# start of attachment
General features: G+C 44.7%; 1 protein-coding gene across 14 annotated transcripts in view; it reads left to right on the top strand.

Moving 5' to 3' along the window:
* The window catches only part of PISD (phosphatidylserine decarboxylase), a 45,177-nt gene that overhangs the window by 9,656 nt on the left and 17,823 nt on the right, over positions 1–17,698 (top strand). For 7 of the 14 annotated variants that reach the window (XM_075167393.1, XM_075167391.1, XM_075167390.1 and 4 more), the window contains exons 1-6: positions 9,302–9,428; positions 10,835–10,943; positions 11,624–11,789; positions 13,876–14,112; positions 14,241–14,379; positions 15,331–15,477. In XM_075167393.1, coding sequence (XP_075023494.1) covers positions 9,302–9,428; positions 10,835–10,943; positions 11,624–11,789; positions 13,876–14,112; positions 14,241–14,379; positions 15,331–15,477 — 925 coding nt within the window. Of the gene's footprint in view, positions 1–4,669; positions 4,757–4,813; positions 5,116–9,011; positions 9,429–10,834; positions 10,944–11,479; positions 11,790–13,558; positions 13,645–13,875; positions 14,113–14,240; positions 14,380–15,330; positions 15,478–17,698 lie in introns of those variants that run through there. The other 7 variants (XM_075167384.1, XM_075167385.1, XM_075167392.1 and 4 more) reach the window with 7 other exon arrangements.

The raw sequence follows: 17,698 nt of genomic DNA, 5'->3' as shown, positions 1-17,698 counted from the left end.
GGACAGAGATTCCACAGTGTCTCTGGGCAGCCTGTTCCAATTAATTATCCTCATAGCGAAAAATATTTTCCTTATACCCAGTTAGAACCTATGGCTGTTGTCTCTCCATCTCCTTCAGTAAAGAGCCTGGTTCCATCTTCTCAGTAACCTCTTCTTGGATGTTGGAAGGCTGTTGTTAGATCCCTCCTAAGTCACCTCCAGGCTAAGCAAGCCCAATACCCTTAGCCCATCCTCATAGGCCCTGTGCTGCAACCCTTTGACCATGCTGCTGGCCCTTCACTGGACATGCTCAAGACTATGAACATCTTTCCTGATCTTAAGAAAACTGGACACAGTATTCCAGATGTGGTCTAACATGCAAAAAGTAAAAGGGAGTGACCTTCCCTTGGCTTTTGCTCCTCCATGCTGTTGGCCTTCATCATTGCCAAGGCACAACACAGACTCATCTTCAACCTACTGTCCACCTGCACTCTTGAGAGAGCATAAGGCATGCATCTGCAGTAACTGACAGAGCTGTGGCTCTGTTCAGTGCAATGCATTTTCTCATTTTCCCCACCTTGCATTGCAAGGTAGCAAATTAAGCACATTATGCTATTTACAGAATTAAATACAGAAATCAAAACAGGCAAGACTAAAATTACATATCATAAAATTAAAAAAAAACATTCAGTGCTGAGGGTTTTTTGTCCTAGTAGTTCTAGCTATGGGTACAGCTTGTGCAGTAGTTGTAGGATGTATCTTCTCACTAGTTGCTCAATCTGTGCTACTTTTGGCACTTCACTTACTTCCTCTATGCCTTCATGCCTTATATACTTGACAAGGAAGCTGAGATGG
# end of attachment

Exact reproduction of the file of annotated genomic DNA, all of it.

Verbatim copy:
General features: G+C 44.7%; 1 protein-coding gene across 14 annotated transcripts in view; it reads left to right on the top strand.

Moving 5' to 3' along the window:
* The window catches only part of PISD (phosphatidylserine decarboxylase), a 45,177-nt gene that overhangs the window by 9,656 nt on the left and 17,823 nt on the right, over positions 1–17,698 (top strand). For 7 of the 14 annotated variants that reach the window (XM_075167393.1, XM_075167391.1, XM_075167390.1 and 4 more), the window contains exons 1-6: positions 9,302–9,428; positions 10,835–10,943; positions 11,624–11,789; positions 13,876–14,112; positions 14,241–14,379; positions 15,331–15,477. In XM_075167393.1, coding sequence (XP_075023494.1) covers positions 9,302–9,428; positions 10,835–10,943; positions 11,624–11,789; positions 13,876–14,112; positions 14,241–14,379; positions 15,331–15,477 — 925 coding nt within the window. Of the gene's footprint in view, positions 1–4,669; positions 4,757–4,813; positions 5,116–9,011; positions 9,429–10,834; positions 10,944–11,479; positions 11,790–13,558; positions 13,645–13,875; positions 14,113–14,240; positions 14,380–15,330; positions 15,478–17,698 lie in introns of those variants that run through there. The other 7 variants (XM_075167384.1, XM_075167385.1, XM_075167392.1 and 4 more) reach the window with 7 other exon arrangements.

The raw sequence follows: 17,698 nt of genomic DNA, 5'->3' as shown, positions 1-17,698 counted from the left end.
GGACAGAGATTCCACAGTGTCTCTGGGCAGCCTGTTCCAATTAATTATCCTCATAGCGAAAAATATTTTCCTTATACCCAGTTAGAACCTATGGCTGTTGTCTCTCCATCTCCTTCAGTAAAGAGCCTGGTTCCATCTTCTCAGTAACCTCTTCTTGGATGTTGGAAGGCTGTTGTTAGATCCCTCCTAAGTCACCTCCAGGCTAAGCAAGCCCAATACCCTTAGCCCATCCTCATAGGCCCTGTGCTGCAACCCTTTGACCATGCTGCTGGCCCTTCACTGGACATGCTCAAGACTATGAACATCTTTCCTGATCTTAAGAAAACTGGACACAGTATTCCAGATGTGGTCTAACATGCAAAAAGTAAAAGGGAGTGACCTTCCCTTGGCTTTTGCTCCTCCATGCTGTTGGCCTTCATCATTGCCAAGGCACAACACAGACTCATCTTCAACCTACTGTCCACCTGCACTCTTGAGAGAGCATAAGGCATGCATCTGCAGTAACTGACAGAGCTGTGGCTCTGTTCAGTGCAATGCATTTTCTCATTTTCCCCACCTTGCATTGCAAGGTAGCAAATTAAGCACATTATGCTATTTACAGAATTAAATACAGAAATCAAAACAGGCAAGACTAAAATTACATATCATAAAATTAAAAAAAAACATTCAGTGCTGAGGGTTTTTTGTCCTAGTAGTTCTAGCTATGGGTACAGCTTGTGCAGTAGTTGTAGGATGTATCTTCTCACTAGTTGCTCAATCTGTGCTACTTTTGGCACTTCACTTACTTCCTCTATGCCTTCATGCCTTATATACTTGACAAGGAAGCTGAGATGG